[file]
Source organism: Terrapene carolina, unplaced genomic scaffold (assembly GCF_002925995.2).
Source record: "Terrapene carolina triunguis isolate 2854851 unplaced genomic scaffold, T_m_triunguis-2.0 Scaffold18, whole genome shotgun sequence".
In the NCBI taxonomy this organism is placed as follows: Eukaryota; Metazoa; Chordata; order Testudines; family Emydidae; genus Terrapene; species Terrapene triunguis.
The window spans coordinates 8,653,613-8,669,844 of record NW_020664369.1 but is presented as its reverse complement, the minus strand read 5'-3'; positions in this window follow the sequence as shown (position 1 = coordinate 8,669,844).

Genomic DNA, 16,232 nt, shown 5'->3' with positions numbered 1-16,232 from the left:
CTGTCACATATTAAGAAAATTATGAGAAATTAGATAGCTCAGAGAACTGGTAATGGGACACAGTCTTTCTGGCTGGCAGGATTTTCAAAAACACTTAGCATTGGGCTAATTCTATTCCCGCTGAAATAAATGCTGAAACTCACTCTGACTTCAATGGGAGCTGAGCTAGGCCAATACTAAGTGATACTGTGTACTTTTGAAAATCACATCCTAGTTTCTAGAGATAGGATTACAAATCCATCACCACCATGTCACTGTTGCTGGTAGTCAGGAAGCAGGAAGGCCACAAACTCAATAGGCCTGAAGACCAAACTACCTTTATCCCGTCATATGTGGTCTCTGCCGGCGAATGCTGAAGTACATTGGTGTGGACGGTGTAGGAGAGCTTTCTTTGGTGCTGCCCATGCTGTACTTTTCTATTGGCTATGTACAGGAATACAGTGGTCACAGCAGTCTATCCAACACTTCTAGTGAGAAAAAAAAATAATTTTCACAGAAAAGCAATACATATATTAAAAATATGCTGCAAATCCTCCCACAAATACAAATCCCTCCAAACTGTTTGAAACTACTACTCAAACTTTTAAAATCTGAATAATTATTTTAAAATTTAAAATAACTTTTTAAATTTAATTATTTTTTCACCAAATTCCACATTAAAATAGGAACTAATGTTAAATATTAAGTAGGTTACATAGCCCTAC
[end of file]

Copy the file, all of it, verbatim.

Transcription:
Source organism: Terrapene carolina, unplaced genomic scaffold (assembly GCF_002925995.2).
Source record: "Terrapene carolina triunguis isolate 2854851 unplaced genomic scaffold, T_m_triunguis-2.0 Scaffold18, whole genome shotgun sequence".
In the NCBI taxonomy this organism is placed as follows: Eukaryota; Metazoa; Chordata; order Testudines; family Emydidae; genus Terrapene; species Terrapene triunguis.
The window spans coordinates 8,653,613-8,669,844 of record NW_020664369.1 but is presented as its reverse complement, the minus strand read 5'-3'; positions in this window follow the sequence as shown (position 1 = coordinate 8,669,844).

Genomic DNA, 16,232 nt, shown 5'->3' with positions numbered 1-16,232 from the left:
CTGTCACATATTAAGAAAATTATGAGAAATTAGATAGCTCAGAGAACTGGTAATGGGACACAGTCTTTCTGGCTGGCAGGATTTTCAAAAACACTTAGCATTGGGCTAATTCTATTCCCGCTGAAATAAATGCTGAAACTCACTCTGACTTCAATGGGAGCTGAGCTAGGCCAATACTAAGTGATACTGTGTACTTTTGAAAATCACATCCTAGTTTCTAGAGATAGGATTACAAATCCATCACCACCATGTCACTGTTGCTGGTAGTCAGGAAGCAGGAAGGCCACAAACTCAATAGGCCTGAAGACCAAACTACCTTTATCCCGTCATATGTGGTCTCTGCCGGCGAATGCTGAAGTACATTGGTGTGGACGGTGTAGGAGAGCTTTCTTTGGTGCTGCCCATGCTGTACTTTTCTATTGGCTATGTACAGGAATACAGTGGTCACAGCAGTCTATCCAACACTTCTAGTGAGAAAAAAAAATAATTTTCACAGAAAAGCAATACATATATTAAAAATATGCTGCAAATCCTCCCACAAATACAAATCCCTCCAAACTGTTTGAAACTACTACTCAAACTTTTAAAATCTGAATAATTATTTTAAAATTTAAAATAACTTTTTAAATTTAATTATTTTTTCACCAAATTCCACATTAAAATAGGAACTAATGTTAAATATTAAGTAGGTTACATAGCCCTAC